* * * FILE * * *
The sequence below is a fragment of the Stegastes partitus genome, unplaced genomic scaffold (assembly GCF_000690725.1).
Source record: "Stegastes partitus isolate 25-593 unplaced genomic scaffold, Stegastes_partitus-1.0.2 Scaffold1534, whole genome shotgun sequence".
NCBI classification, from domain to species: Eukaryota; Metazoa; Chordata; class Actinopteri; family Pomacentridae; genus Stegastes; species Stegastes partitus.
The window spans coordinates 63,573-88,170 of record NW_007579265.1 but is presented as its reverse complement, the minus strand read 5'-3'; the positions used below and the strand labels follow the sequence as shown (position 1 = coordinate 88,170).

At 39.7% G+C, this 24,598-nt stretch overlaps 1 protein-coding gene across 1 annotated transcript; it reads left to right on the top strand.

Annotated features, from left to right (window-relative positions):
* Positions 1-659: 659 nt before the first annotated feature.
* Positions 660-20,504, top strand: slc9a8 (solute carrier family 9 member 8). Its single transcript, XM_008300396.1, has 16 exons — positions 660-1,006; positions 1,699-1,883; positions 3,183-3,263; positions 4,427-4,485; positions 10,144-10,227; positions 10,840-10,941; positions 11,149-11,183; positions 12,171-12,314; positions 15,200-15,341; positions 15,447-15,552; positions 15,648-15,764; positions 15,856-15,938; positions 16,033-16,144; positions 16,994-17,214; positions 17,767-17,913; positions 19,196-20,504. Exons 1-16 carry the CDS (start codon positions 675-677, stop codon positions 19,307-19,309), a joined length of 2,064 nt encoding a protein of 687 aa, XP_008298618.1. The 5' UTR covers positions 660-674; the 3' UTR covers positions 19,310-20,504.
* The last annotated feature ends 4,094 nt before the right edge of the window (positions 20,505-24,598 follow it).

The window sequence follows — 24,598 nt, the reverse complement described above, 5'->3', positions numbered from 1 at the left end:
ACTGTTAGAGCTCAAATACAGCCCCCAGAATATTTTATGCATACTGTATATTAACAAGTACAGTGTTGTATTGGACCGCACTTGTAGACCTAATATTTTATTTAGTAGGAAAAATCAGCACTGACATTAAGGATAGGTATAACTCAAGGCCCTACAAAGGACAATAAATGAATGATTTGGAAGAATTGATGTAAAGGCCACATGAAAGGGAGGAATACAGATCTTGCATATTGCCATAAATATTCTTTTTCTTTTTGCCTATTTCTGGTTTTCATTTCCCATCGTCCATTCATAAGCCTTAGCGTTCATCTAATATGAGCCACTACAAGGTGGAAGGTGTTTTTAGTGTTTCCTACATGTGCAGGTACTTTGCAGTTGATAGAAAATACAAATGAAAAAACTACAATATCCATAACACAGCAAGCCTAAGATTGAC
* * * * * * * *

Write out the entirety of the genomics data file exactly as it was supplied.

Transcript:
The sequence below is a fragment of the Stegastes partitus genome, unplaced genomic scaffold (assembly GCF_000690725.1).
Source record: "Stegastes partitus isolate 25-593 unplaced genomic scaffold, Stegastes_partitus-1.0.2 Scaffold1534, whole genome shotgun sequence".
NCBI classification, from domain to species: Eukaryota; Metazoa; Chordata; class Actinopteri; family Pomacentridae; genus Stegastes; species Stegastes partitus.
The window spans coordinates 63,573-88,170 of record NW_007579265.1 but is presented as its reverse complement, the minus strand read 5'-3'; the positions used below and the strand labels follow the sequence as shown (position 1 = coordinate 88,170).

At 39.7% G+C, this 24,598-nt stretch overlaps 1 protein-coding gene across 1 annotated transcript; it reads left to right on the top strand.

Annotated features, from left to right (window-relative positions):
* Positions 1-659: 659 nt before the first annotated feature.
* Positions 660-20,504, top strand: slc9a8 (solute carrier family 9 member 8). Its single transcript, XM_008300396.1, has 16 exons — positions 660-1,006; positions 1,699-1,883; positions 3,183-3,263; positions 4,427-4,485; positions 10,144-10,227; positions 10,840-10,941; positions 11,149-11,183; positions 12,171-12,314; positions 15,200-15,341; positions 15,447-15,552; positions 15,648-15,764; positions 15,856-15,938; positions 16,033-16,144; positions 16,994-17,214; positions 17,767-17,913; positions 19,196-20,504. Exons 1-16 carry the CDS (start codon positions 675-677, stop codon positions 19,307-19,309), a joined length of 2,064 nt encoding a protein of 687 aa, XP_008298618.1. The 5' UTR covers positions 660-674; the 3' UTR covers positions 19,310-20,504.
* The last annotated feature ends 4,094 nt before the right edge of the window (positions 20,505-24,598 follow it).

The window sequence follows — 24,598 nt, the reverse complement described above, 5'->3', positions numbered from 1 at the left end:
ACTGTTAGAGCTCAAATACAGCCCCCAGAATATTTTATGCATACTGTATATTAACAAGTACAGTGTTGTATTGGACCGCACTTGTAGACCTAATATTTTATTTAGTAGGAAAAATCAGCACTGACATTAAGGATAGGTATAACTCAAGGCCCTACAAAGGACAATAAATGAATGATTTGGAAGAATTGATGTAAAGGCCACATGAAAGGGAGGAATACAGATCTTGCATATTGCCATAAATATTCTTTTTCTTTTTGCCTATTTCTGGTTTTCATTTCCCATCGTCCATTCATAAGCCTTAGCGTTCATCTAATATGAGCCACTACAAGGTGGAAGGTGTTTTTAGTGTTTCCTACATGTGCAGGTACTTTGCAGTTGATAGAAAATACAAATGAAAAAACTACAATATCCATAACACAGCAAGCCTAAGATTGAC